How university rankings work

What are university rankings, how are they calculated and are rankings important when selecting the right university for you?

Universities are ranked into league tables, determined by several different factors – including student satisfaction, academic research quality, ratio of staff to students and graduate prospects.

These factors are combined to form a final score, which differs between the league tables depending on how much weight each factor has depending on the focus of the rankings system.

There are over 20 ranking systems globally, all of which rely on different combinations of measures, so how do you know which university ranking league tables to look at and which are most useful to you?

This will come down to what is most important to you, your field of study and what you want to get out of your university experience.

How do university rankings work and what league is the best?

When you compare the different university rankings, you might wonder why they are so different. As each one prioritises different areas of interest and factors, it is important to understand the breakdown of how each university ranking is determined.

For example, the University of Edinburgh is ranked 30th in the Times Higher Education Rankings, but 13th on the Guardian University Guide – which one is correct?

The Times ranking looks at student demographics, research quality and final grades at an international level, comparing over 500 universities worldwide.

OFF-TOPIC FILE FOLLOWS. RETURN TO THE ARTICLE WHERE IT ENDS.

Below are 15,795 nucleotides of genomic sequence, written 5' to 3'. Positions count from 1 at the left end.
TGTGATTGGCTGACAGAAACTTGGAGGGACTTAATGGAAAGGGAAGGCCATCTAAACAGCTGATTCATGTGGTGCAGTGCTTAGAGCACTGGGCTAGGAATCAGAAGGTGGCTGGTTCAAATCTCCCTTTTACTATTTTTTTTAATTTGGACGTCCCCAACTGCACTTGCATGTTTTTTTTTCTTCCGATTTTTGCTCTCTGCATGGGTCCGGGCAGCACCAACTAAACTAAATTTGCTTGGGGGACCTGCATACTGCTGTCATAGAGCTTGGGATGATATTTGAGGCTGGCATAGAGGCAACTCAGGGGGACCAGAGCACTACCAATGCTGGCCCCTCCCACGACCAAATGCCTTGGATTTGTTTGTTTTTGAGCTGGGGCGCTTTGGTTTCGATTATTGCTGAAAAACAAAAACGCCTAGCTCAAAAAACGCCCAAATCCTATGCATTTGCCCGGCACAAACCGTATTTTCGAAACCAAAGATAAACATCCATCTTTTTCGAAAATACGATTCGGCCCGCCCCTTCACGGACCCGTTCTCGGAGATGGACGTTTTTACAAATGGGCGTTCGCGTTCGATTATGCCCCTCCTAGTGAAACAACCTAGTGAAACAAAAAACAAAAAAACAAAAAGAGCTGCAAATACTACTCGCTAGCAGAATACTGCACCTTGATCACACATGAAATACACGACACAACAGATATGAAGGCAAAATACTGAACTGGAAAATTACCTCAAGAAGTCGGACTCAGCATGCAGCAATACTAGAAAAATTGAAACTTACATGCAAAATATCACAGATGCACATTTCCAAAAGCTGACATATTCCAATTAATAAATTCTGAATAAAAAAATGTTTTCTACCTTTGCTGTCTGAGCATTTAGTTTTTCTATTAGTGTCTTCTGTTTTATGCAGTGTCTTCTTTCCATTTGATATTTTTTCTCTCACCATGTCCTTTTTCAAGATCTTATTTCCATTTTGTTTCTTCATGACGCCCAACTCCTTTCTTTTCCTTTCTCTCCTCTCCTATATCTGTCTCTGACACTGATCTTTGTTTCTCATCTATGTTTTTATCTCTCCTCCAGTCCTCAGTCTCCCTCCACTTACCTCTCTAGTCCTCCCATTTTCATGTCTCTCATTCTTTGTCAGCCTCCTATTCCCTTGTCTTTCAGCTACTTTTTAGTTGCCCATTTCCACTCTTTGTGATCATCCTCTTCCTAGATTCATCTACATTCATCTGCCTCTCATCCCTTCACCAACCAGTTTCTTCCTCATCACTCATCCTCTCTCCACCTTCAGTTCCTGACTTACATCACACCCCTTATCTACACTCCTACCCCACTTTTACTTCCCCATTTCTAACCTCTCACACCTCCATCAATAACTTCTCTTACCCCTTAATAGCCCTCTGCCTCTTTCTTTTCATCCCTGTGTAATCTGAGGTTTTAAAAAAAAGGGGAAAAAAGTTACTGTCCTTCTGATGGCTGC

The Guardian compares 121 UK universities, based on student satisfaction, cost and postgraduate paths.

So, if you’re already thinking about your career after university, you are on a budget or want to know what existing students think about their university experience, then you would probably want to consider the Guardian. If academic research in your area of study is important, then the Times might be a better source of information.

Understanding the objectives of the different ranking systems will help you to identify and consider the factors that are most important to you when it is time to choose where to apply.

Two students sitting outside a prestigious looking building and a fountain. The two students have their back to the camera.

How are university rankings calculated?

Take a look at how the different university ranking systems are calculated and see where your priorities fit within those. The breakdown of the top UK league tables are as follows:

The Times Higher Education World University Rankings

  • Students’ course satisfaction – 17%.
  • Research quality – 17%
  • Entry standards – 11%
  • Staff to student ratio – 11%
  • Services and facilities spend – 11%
  • Degree completion (whether students drop out) – 11%
  • Good honours (whether students get a good grade) – 11%
  • Graduate career prospects – 11%

The Guardian University Guide

  • Students’ course satisfaction – 25%.
  • Difference in predicted vs. final grade – 16%
  • Staff to student ratio – 16%
  • Entry standards – 16%
  • Graduate career prospects – 16%
  • Expenditure per student – 10%

QS Top Universities

  • Academic reputation – 40%